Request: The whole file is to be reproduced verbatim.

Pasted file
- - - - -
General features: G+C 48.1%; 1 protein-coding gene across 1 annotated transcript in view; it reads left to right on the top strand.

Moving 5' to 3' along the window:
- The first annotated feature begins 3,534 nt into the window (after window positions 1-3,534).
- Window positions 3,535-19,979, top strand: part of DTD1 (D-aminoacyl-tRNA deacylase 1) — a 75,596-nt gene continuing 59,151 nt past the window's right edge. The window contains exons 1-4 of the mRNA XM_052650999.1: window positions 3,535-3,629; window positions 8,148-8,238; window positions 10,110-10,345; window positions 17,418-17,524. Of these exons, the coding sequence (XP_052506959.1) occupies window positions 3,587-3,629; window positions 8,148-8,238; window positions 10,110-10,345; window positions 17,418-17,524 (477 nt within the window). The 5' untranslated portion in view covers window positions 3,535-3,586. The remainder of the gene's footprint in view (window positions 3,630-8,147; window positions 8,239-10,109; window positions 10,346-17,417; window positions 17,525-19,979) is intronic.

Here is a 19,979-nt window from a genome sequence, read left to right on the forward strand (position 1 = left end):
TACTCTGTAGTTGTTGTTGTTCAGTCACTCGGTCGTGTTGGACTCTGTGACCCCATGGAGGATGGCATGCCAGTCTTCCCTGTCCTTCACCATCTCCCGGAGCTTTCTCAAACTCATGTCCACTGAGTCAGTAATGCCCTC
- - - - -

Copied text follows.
General features: G+C 48.1%; 1 protein-coding gene across 1 annotated transcript in view; it reads left to right on the top strand.

Moving 5' to 3' along the window:
- The first annotated feature begins 3,534 nt into the window (after window positions 1-3,534).
- Window positions 3,535-19,979, top strand: part of DTD1 (D-aminoacyl-tRNA deacylase 1) — a 75,596-nt gene continuing 59,151 nt past the window's right edge. The window contains exons 1-4 of the mRNA XM_052650999.1: window positions 3,535-3,629; window positions 8,148-8,238; window positions 10,110-10,345; window positions 17,418-17,524. Of these exons, the coding sequence (XP_052506959.1) occupies window positions 3,587-3,629; window positions 8,148-8,238; window positions 10,110-10,345; window positions 17,418-17,524 (477 nt within the window). The 5' untranslated portion in view covers window positions 3,535-3,586. The remainder of the gene's footprint in view (window positions 3,630-8,147; window positions 8,239-10,109; window positions 10,346-17,417; window positions 17,525-19,979) is intronic.

Here is a 19,979-nt window from a genome sequence, read left to right on the forward strand (position 1 = left end):
TACTCTGTAGTTGTTGTTGTTCAGTCACTCGGTCGTGTTGGACTCTGTGACCCCATGGAGGATGGCATGCCAGTCTTCCCTGTCCTTCACCATCTCCCGGAGCTTTCTCAAACTCATGTCCACTGAGTCAGTAATGCCCTC